• Engaging the local community in cultural heritage through a children’s ceramic arts exhibition

      Yates, Ellen; Szenasi, Judith; University of Derby (Peter Lang, 2021)
      This chapter describes a research project which aimed to increase social inclusion and access to the arts and cultural heritage, through a children’s ceramic arts exhibition. The exhibition was curated by an internationally recognised ceramic artist and located in an historic building within an inner city park in Derby, England, behind a culturally historic ceramics factory and museum. The project further aimed to reposition children as artists and heritage makers by valuing their ideas, creativity, identity and agency. Data was collected through interviews and through comments from the exhibition visitor’s book. Findings indicate that barriers exist within the UK education system which limit children’s full participation in the arts and cultural activities. The exhibition encouraged social inclusion and contested the idea of separate spaces for the display of adults and children products, but most significantly, children were repositioned as active agents in the construction of their cultural heritage.
    • “It’s nice to know you might make a difference”: engaging students through primary research as an authentic assessment

      Yates, Ellen; Oates, Ruby; University of Derby (RAISE network, 2021-02-23)
      This paper presents the views of undergraduate students on taking part in a small-scale student-staff research project to inform the design of a local community play space. The project repositioned students as researchers by providing them with an opportunity to engage in primary research with children through an authentic assessment task in a final year module. The students took on responsibility for the design and implementation of the primary research to elicit the views of young children aged 6-7 years, alongside Higher Education (HE) lecturers who collected the views of other key users of the space. The students experienced the project as engaging, challenging and as an opportunity for individual professional development, resulting in valuable learning including, increased confidence, professional aptitudes, and applied research skills. While finding much potential in co- research projects for student engagement, we recognise barriers within the higher education curriculum that mitigate against their success as part of assessment. The reconceptualization of HE within a market economy and the changing expectations of students further limit the success of such projects.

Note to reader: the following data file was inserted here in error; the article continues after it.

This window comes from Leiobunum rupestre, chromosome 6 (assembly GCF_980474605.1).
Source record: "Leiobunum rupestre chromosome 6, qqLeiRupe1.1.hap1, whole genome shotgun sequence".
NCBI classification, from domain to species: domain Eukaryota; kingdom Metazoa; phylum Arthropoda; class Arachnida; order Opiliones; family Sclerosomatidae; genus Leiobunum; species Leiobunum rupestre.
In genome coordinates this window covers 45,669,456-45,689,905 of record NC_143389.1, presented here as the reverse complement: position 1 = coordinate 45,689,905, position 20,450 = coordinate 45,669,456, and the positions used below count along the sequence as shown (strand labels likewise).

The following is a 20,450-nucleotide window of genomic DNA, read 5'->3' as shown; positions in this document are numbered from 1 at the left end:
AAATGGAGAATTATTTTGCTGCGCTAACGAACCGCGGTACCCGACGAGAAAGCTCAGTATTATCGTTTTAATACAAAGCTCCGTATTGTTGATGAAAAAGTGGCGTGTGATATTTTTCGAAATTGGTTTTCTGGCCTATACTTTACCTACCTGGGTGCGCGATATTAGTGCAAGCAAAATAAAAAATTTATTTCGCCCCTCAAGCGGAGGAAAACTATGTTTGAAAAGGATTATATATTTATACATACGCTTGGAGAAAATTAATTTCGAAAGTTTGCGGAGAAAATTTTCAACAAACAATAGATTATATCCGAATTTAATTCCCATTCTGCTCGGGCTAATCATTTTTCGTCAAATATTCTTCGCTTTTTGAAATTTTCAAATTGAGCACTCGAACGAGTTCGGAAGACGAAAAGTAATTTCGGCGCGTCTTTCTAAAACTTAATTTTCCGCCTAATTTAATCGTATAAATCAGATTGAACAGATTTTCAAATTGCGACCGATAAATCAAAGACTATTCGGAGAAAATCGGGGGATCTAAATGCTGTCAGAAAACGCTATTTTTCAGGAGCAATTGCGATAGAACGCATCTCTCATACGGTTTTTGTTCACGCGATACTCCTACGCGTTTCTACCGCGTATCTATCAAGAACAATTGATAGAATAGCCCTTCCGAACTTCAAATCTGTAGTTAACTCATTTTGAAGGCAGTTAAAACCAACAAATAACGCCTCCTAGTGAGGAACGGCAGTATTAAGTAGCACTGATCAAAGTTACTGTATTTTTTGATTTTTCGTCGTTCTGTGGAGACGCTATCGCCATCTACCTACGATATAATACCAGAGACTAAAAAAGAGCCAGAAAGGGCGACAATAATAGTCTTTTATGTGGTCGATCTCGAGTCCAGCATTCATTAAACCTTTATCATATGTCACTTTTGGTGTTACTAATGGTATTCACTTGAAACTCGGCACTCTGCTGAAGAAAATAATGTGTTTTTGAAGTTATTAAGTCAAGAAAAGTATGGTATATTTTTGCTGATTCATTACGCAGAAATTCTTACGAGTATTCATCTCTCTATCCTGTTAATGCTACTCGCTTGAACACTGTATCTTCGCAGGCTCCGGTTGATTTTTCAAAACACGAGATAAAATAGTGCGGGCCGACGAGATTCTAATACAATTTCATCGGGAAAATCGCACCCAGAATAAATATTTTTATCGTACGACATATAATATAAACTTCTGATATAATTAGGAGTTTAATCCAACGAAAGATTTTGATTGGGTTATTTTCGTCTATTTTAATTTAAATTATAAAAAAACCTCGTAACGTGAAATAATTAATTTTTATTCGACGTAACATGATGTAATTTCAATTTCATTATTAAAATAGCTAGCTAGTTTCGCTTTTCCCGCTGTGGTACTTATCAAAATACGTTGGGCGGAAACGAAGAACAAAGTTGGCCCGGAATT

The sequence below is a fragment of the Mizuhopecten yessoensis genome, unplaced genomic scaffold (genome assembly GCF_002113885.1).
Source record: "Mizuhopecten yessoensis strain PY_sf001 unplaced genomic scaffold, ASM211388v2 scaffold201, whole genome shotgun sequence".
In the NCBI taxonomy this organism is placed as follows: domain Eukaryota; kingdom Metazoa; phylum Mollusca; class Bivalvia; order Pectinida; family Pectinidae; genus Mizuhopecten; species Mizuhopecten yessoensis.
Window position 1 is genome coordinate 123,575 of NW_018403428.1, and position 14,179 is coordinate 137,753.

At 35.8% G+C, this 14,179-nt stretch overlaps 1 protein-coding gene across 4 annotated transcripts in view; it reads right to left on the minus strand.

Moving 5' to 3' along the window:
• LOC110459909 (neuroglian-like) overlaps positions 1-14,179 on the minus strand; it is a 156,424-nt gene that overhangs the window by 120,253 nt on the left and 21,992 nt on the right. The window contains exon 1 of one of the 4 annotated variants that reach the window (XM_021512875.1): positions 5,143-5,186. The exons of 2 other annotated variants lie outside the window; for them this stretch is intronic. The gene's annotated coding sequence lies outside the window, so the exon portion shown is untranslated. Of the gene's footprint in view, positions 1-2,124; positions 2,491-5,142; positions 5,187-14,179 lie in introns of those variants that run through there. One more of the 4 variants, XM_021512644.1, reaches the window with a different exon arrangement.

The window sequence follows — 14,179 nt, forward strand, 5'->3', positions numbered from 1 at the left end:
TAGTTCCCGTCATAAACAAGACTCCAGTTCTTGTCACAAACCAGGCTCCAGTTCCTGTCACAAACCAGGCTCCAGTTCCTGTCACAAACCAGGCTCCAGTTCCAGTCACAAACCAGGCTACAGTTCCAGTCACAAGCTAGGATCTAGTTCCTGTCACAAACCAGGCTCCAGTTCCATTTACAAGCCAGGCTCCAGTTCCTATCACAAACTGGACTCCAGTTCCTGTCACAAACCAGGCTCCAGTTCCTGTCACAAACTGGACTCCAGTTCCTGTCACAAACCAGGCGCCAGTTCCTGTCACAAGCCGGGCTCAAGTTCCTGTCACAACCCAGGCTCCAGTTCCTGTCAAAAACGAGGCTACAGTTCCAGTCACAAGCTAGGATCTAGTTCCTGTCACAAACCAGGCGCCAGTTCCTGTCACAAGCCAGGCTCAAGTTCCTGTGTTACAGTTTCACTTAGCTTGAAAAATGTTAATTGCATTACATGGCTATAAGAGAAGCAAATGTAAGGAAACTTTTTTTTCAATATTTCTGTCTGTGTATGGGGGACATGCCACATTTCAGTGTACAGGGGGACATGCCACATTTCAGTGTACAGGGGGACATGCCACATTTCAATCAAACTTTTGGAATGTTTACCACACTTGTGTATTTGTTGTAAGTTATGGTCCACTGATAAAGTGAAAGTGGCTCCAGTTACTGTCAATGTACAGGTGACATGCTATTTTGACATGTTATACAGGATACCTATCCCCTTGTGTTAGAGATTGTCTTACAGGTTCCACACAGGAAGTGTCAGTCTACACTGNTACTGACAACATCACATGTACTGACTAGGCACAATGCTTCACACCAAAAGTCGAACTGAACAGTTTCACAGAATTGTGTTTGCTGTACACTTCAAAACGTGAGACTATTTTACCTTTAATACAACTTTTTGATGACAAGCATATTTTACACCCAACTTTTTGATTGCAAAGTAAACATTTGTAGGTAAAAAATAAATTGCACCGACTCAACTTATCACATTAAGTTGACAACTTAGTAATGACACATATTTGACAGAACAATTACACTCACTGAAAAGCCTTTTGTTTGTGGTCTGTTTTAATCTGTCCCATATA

• Re-conceptualising VET: responses to covid-19

      Avis, James; Atkins, Liz; Esmond, Bill; McGrath, Simon; University of Derby; University of Nottingham (Taylor and Francis, 2020-12-30)
      The paper addresses the impact of Covid-19 on vocational education and training, seeking to discern the outline of possible directions for its future development within the debates about VET responses to the pandemic. The discussion is set in its socio-economic context, considering debates that engage with the social relations of care and neo-liberalism. The paper analyses discourses that have developed around VET across the world during the pandemic, illustrating both possible continuities and ruptures that may emerge in this field, as the health crisis becomes overshadowed in public policy by the prioritisation of economic recovery and social restoration. The paper concludes that, alongside the possibility of a narrowing of VET to its most prosaic aims and practices, the health crisis could also lead to a re-conceptualisation that develops its radical and emancipatory possibilities in both the global south and north.